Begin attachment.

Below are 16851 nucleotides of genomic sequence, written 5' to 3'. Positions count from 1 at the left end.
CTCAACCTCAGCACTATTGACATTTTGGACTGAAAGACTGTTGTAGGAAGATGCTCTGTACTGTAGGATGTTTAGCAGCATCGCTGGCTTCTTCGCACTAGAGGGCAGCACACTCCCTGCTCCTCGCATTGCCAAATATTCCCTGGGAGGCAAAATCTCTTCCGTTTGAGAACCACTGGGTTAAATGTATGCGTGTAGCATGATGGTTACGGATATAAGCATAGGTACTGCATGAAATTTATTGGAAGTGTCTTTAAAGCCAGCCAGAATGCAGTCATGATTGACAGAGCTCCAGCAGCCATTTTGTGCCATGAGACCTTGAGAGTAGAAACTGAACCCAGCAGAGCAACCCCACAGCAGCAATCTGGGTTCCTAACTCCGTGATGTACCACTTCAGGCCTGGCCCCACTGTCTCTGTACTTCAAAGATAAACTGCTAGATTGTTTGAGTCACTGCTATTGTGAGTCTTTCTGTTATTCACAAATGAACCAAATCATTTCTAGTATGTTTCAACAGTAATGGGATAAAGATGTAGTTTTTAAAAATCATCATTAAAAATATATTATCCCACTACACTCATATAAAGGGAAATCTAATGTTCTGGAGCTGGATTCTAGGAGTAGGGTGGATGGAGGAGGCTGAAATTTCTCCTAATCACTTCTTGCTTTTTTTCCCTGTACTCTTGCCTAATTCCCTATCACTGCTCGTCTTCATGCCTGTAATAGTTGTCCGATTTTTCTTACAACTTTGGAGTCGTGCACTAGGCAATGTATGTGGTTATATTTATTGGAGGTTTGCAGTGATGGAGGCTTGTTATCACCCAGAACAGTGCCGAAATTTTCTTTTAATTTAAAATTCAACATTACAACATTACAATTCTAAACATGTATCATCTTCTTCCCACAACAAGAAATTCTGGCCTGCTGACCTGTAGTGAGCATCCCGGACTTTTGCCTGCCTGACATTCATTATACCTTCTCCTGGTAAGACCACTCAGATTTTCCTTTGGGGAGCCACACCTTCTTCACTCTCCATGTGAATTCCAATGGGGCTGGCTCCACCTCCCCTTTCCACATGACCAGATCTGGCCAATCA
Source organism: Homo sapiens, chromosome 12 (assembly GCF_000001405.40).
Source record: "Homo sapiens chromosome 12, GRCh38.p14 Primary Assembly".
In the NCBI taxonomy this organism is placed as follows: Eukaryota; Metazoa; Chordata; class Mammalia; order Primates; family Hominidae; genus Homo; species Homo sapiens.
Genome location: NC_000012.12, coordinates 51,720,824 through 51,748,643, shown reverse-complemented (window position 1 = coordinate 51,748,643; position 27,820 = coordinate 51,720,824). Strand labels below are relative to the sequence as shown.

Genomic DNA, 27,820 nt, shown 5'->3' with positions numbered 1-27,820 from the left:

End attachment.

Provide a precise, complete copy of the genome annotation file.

Below are 16851 nucleotides of genomic sequence, written 5' to 3'. Positions count from 1 at the left end.
CTCAACCTCAGCACTATTGACATTTTGGACTGAAAGACTGTTGTAGGAAGATGCTCTGTACTGTAGGATGTTTAGCAGCATCGCTGGCTTCTTCGCACTAGAGGGCAGCACACTCCCTGCTCCTCGCATTGCCAAATATTCCCTGGGAGGCAAAATCTCTTCCGTTTGAGAACCACTGGGTTAAATGTATGCGTGTAGCATGATGGTTACGGATATAAGCATAGGTACTGCATGAAATTTATTGGAAGTGTCTTTAAAGCCAGCCAGAATGCAGTCATGATTGACAGAGCTCCAGCAGCCATTTTGTGCCATGAGACCTTGAGAGTAGAAACTGAACCCAGCAGAGCAACCCCACAGCAGCAATCTGGGTTCCTAACTCCGTGATGTACCACTTCAGGCCTGGCCCCACTGTCTCTGTACTTCAAAGATAAACTGCTAGATTGTTTGAGTCACTGCTATTGTGAGTCTTTCTGTTATTCACAAATGAACCAAATCATTTCTAGTATGTTTCAACAGTAATGGGATAAAGATGTAGTTTTTAAAAATCATCATTAAAAATATATTATCCCACTACACTCATATAAAGGGAAATCTAATGTTCTGGAGCTGGATTCTAGGAGTAGGGTGGATGGAGGAGGCTGAAATTTCTCCTAATCACTTCTTGCTTTTTTTCCCTGTACTCTTGCCTAATTCCCTATCACTGCTCGTCTTCATGCCTGTAATAGTTGTCCGATTTTTCTTACAACTTTGGAGTCGTGCACTAGGCAATGTATGTGGTTATATTTATTGGAGGTTTGCAGTGATGGAGGCTTGTTATCACCCAGAACAGTGCCGAAATTTTCTTTTAATTTAAAATTCAACATTACAACATTACAATTCTAAACATGTATCATCTTCTTCCCACAACAAGAAATTCTGGCCTGCTGACCTGTAGTGAGCATCCCGGACTTTTGCCTGCCTGACATTCATTATACCTTCTCCTGGTAAGACCACTCAGATTTTCCTTTGGGGAGCCACACCTTCTTCACTCTCCATGTGAATTCCAATGGGGCTGGCTCCACCTCCCCTTTCCACATGACCAGATCTGGCCAATCA
Source organism: Homo sapiens, chromosome 12 (assembly GCF_000001405.40).
Source record: "Homo sapiens chromosome 12, GRCh38.p14 Primary Assembly".
In the NCBI taxonomy this organism is placed as follows: Eukaryota; Metazoa; Chordata; class Mammalia; order Primates; family Hominidae; genus Homo; species Homo sapiens.
Genome location: NC_000012.12, coordinates 51,720,824 through 51,748,643, shown reverse-complemented (window position 1 = coordinate 51,748,643; position 27,820 = coordinate 51,720,824). Strand labels below are relative to the sequence as shown.

Genomic DNA, 27,820 nt, shown 5'->3' with positions numbered 1-27,820 from the left: